The New Urbanism and the drive to return to compact development and personal identify is based on the small village concept with attention to mixed use and integrated space.
Rural areas have always been viewed as 93consumables.94 For many decades Americans looked on rural places as holding areas for future development. It is interesting that the underlying use as open space, farm production, or just scenic value is so often ignored.
America is the home of the roadside attraction. Almost all rural communities have some type of roadside attraction - although many of them have now fallen into obscurity with the advent of the Interstate Highways.
RURAL AREAS ARE TOURISM! The rural towns and communities serve as gateways to America's tourism. While some communities have prospered significantly from tourism dollars, the question still remains 93at what expense?94
Tourism is the number one business in the United States following Agricultural Output/Processing/Packaging. This map shows the 117,000 registered tourism sites (International Travel Association) in the U.S.
Several rural counties, such as those containing national parks, enjoy receipts of $300 per capita from tourism related expenditures. Between 4 - 8% of those receipts flow back to local government in the form of taxes and fees.
However strong the imagery of rural America, it cannot overcome the reality of isolation and the sense of being left behind. Two great events that contributed to this isolation in the United States were the death of rail passenger service and the building of the Interstate Highways.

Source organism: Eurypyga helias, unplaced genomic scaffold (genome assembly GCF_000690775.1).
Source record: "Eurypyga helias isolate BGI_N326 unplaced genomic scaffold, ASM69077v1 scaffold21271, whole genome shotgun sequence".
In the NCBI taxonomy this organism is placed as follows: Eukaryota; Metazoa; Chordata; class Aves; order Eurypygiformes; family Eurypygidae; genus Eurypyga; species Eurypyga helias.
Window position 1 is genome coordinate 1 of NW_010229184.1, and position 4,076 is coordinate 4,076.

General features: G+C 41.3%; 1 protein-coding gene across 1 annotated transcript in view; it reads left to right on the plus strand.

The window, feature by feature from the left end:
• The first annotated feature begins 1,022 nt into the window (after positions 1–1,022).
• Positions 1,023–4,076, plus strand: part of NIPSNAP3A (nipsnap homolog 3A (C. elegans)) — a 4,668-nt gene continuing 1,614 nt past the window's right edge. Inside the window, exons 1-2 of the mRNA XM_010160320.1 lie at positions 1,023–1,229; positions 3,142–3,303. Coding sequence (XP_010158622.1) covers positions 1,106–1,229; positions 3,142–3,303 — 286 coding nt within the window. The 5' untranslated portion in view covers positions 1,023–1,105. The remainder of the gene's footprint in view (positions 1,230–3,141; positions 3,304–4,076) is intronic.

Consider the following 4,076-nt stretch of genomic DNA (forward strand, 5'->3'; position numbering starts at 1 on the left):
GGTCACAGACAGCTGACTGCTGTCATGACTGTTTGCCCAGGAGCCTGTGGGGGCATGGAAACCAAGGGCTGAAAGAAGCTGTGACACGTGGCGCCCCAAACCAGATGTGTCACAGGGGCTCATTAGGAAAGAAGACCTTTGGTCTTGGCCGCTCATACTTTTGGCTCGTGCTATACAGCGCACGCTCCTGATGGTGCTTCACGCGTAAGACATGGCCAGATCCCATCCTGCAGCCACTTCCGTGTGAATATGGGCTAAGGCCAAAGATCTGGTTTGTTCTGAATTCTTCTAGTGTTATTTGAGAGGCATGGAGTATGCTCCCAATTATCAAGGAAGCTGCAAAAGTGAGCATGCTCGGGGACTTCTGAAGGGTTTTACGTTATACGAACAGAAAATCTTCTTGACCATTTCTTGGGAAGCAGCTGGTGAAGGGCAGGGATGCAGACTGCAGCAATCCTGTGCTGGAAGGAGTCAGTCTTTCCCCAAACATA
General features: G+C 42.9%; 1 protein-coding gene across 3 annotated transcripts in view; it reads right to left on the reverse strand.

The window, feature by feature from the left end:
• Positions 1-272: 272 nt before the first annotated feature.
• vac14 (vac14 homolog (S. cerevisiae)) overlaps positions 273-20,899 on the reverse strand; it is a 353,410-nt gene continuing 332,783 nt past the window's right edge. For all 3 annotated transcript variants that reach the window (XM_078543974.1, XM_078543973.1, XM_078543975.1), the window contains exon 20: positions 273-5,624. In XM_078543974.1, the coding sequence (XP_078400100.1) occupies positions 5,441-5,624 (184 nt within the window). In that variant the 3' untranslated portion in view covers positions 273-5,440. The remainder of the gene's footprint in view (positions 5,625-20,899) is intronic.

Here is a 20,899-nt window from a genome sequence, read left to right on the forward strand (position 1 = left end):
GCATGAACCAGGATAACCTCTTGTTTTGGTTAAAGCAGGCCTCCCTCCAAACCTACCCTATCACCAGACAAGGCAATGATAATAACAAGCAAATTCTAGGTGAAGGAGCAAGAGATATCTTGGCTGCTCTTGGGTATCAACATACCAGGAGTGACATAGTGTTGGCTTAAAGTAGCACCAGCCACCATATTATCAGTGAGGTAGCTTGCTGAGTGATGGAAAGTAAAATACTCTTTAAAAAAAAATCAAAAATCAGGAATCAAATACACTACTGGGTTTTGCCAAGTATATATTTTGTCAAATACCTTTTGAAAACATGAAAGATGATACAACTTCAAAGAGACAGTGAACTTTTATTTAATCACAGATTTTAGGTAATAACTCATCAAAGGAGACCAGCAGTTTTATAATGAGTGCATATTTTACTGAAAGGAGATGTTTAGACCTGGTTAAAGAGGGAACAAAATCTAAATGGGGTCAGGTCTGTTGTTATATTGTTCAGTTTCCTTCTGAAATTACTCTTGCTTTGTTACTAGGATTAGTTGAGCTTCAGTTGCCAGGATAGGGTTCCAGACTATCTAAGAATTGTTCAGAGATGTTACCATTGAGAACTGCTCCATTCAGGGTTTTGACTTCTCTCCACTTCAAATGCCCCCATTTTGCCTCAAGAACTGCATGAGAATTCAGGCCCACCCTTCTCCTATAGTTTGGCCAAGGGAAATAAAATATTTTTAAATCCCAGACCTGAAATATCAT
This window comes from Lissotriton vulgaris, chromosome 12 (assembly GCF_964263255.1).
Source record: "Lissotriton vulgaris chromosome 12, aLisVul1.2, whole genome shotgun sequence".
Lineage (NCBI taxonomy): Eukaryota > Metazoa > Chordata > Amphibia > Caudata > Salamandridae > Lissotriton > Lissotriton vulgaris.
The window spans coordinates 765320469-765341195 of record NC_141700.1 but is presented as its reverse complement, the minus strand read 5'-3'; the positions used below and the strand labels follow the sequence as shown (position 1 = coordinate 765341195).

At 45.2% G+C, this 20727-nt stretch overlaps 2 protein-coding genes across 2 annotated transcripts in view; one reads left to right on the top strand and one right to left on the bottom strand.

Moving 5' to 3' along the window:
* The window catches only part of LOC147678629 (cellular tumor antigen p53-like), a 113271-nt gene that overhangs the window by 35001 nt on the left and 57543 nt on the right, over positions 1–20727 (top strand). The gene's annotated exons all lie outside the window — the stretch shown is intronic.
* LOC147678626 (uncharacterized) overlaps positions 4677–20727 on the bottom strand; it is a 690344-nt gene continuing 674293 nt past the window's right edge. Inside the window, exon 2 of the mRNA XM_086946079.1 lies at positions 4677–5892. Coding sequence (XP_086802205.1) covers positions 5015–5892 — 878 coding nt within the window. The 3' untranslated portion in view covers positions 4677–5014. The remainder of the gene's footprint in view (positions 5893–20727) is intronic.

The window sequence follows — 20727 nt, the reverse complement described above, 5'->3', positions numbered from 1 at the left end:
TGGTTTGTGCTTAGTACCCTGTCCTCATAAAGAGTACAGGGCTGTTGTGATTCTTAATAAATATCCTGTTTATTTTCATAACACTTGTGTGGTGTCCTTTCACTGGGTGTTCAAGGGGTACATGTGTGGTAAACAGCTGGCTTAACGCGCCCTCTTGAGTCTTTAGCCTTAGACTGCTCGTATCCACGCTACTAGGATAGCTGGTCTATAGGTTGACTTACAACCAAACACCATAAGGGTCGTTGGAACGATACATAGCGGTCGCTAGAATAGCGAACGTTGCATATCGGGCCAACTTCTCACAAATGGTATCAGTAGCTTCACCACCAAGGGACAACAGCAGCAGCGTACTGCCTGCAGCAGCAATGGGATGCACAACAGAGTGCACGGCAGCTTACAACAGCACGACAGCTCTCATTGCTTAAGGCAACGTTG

Rural areas in the United States became increasingly isolated after the middle 1950s'. The great majority was by-passed by the new interstate highways of the last 45 years. Their once thriving small business districts slowly began to disintegrate from lack of commerce and disinvestment. The new rural downtown is now some distance from the community as these settlements seek to capitalize on interstate traffic. They are impermanent, lack the older dignity of rural character, and help to further drain resources from the community.
Worldwide, being rural is synonymous with being regulated to a way of life regulated to the minority. These Gypsy women from eastern Hungary are descendants of peoples inhabiting Transylvania for over 1,000 years.
Rural is now a battleground in many places. As incompatible land uses arise, the ability of rural people to assimilate change is very limited. The encroachment of urban use into deep rural areas is the hallmark of the second half of the 20the Century.
Rural is often poverty of the soul - a sense that conditions that always were will always be. It may be instructive to note that the 400 richest persons on earth make more than 3.2 billion inhabitants on this planet.
At the turn of the century America contained 5,000 more communities than today in 2000. A few were relocated because of large projects - such as water impoundment or persistent flooding. However, 95 percent of them simply vanished because they were all communities under 300 persons. Triplett, Missouri was one such town. It reached its largest population in 1910 and today is no more than an old Sinclair gasoline station, a cemetery, and four houses. Almost all the people who remember Triplett as a living community are now deceased. Within another 20 years there will be no memory of Triplett.